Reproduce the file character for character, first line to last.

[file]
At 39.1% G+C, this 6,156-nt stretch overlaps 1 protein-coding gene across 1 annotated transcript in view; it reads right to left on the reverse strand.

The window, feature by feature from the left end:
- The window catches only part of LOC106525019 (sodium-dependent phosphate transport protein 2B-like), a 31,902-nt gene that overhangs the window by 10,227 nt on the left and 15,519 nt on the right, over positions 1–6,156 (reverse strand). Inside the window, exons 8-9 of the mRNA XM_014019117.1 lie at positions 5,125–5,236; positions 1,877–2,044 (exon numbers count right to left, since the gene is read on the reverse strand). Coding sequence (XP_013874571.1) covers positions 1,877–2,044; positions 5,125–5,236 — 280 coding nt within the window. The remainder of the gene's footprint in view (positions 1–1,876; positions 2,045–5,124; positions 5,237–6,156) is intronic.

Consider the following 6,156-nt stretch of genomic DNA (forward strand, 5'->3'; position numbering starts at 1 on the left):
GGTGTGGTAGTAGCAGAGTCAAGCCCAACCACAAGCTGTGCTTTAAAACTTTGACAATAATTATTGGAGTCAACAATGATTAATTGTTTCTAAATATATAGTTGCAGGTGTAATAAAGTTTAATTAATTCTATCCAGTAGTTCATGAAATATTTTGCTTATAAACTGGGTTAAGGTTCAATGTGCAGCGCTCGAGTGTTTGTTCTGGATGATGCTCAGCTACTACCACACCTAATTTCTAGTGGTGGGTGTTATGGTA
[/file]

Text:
At 39.1% G+C, this 6,156-nt stretch overlaps 1 protein-coding gene across 1 annotated transcript in view; it reads right to left on the reverse strand.

The window, feature by feature from the left end:
- The window catches only part of LOC106525019 (sodium-dependent phosphate transport protein 2B-like), a 31,902-nt gene that overhangs the window by 10,227 nt on the left and 15,519 nt on the right, over positions 1–6,156 (reverse strand). Inside the window, exons 8-9 of the mRNA XM_014019117.1 lie at positions 5,125–5,236; positions 1,877–2,044 (exon numbers count right to left, since the gene is read on the reverse strand). Coding sequence (XP_013874571.1) covers positions 1,877–2,044; positions 5,125–5,236 — 280 coding nt within the window. The remainder of the gene's footprint in view (positions 1–1,876; positions 2,045–5,124; positions 5,237–6,156) is intronic.

Consider the following 6,156-nt stretch of genomic DNA (forward strand, 5'->3'; position numbering starts at 1 on the left):
GGTGTGGTAGTAGCAGAGTCAAGCCCAACCACAAGCTGTGCTTTAAAACTTTGACAATAATTATTGGAGTCAACAATGATTAATTGTTTCTAAATATATAGTTGCAGGTGTAATAAAGTTTAATTAATTCTATCCAGTAGTTCATGAAATATTTTGCTTATAAACTGGGTTAAGGTTCAATGTGCAGCGCTCGAGTGTTTGTTCTGGATGATGCTCAGCTACTACCACACCTAATTTCTAGTGGTGGGTGTTATGGTA